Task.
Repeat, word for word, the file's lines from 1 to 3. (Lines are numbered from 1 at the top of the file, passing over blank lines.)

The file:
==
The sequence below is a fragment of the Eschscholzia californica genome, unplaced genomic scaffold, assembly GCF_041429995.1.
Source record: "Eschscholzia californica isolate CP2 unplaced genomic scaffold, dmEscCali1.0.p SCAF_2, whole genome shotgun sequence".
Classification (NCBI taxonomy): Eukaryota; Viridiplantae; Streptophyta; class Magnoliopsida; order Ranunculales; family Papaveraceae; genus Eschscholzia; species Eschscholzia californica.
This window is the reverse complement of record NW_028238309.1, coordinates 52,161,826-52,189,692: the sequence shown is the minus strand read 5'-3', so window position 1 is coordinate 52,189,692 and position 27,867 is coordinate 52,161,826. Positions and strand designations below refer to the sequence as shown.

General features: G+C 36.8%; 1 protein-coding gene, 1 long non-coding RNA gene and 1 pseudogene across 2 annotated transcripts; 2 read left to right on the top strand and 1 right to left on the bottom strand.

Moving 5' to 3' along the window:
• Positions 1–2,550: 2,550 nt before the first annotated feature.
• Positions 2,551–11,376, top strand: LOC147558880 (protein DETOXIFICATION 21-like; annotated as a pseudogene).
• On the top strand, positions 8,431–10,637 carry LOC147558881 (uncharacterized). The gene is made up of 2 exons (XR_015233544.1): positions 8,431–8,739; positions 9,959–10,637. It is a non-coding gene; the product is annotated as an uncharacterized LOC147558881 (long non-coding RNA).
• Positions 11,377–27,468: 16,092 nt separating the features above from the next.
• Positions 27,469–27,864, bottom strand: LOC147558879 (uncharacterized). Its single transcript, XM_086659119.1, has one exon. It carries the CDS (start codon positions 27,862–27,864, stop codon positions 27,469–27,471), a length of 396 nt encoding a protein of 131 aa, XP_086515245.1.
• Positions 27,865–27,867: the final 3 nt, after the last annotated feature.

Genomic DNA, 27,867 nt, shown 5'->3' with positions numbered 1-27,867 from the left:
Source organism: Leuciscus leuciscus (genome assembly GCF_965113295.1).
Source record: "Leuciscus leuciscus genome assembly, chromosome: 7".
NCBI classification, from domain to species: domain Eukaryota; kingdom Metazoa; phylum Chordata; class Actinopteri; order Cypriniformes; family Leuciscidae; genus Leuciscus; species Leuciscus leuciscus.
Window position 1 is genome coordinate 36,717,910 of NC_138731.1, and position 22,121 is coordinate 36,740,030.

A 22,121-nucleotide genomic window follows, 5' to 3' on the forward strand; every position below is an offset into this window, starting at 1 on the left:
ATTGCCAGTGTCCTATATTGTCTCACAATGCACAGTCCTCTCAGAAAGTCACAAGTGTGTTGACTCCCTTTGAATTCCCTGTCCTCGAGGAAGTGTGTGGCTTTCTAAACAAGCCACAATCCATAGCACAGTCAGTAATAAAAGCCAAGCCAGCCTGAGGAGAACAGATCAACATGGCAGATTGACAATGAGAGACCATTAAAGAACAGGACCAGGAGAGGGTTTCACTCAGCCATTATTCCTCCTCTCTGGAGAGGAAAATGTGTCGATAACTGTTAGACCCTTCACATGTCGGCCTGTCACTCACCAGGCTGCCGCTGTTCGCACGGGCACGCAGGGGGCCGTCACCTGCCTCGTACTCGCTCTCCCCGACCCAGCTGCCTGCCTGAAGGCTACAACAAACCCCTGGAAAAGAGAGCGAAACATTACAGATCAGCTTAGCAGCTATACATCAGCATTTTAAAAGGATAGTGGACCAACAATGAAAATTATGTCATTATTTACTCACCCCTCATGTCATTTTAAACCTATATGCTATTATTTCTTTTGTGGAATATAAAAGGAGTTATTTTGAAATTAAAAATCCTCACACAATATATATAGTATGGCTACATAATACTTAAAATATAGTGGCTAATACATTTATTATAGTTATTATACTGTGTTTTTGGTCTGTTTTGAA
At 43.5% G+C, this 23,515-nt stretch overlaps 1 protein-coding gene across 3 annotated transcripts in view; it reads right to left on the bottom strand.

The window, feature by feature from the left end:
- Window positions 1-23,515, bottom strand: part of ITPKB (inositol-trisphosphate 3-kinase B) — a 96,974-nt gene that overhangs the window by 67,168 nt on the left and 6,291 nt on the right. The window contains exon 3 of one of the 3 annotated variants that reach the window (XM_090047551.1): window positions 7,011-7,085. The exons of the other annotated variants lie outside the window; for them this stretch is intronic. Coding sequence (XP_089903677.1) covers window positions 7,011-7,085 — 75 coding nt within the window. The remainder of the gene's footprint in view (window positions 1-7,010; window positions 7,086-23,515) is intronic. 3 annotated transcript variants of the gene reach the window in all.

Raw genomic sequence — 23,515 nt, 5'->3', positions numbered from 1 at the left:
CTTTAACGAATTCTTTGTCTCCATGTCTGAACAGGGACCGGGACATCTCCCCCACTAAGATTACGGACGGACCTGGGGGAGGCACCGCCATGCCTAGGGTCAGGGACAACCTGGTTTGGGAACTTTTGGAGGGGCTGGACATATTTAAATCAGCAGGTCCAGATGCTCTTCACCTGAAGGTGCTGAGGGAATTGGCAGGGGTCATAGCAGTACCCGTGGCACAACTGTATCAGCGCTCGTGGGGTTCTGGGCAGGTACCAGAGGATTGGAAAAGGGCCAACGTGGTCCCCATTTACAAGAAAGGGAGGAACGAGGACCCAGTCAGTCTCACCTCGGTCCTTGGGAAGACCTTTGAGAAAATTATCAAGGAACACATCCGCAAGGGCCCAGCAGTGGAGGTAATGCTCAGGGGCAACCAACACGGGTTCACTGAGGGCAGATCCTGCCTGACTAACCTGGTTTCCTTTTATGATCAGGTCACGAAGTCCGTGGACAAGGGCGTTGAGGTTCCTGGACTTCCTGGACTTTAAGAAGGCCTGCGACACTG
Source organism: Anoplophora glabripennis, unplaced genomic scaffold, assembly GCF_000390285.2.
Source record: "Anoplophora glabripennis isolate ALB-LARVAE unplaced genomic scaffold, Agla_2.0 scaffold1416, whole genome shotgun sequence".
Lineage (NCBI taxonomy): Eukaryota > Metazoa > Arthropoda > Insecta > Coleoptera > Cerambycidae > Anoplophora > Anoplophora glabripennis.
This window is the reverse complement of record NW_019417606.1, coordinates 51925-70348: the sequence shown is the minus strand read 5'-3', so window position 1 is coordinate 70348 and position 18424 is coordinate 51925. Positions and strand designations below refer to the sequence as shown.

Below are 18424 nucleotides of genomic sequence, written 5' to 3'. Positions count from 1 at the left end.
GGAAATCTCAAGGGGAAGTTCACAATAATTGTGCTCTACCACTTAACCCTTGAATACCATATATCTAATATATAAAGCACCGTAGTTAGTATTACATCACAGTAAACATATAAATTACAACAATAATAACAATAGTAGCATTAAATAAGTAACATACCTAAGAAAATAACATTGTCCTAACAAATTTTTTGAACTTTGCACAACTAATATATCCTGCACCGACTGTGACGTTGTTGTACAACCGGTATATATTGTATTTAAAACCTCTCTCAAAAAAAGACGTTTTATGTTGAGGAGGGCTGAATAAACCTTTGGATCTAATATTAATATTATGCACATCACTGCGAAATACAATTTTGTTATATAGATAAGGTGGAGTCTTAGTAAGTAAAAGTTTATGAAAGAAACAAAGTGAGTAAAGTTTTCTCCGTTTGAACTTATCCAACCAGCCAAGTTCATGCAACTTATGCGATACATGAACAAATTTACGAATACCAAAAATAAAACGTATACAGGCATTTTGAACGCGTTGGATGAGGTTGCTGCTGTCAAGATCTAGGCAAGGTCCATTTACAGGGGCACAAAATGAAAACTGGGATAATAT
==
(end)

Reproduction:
The sequence below is a fragment of the Eschscholzia californica genome, unplaced genomic scaffold, assembly GCF_041429995.1.
Source record: "Eschscholzia californica isolate CP2 unplaced genomic scaffold, dmEscCali1.0.p SCAF_2, whole genome shotgun sequence".
Classification (NCBI taxonomy): Eukaryota; Viridiplantae; Streptophyta; class Magnoliopsida; order Ranunculales; family Papaveraceae; genus Eschscholzia; species Eschscholzia californica.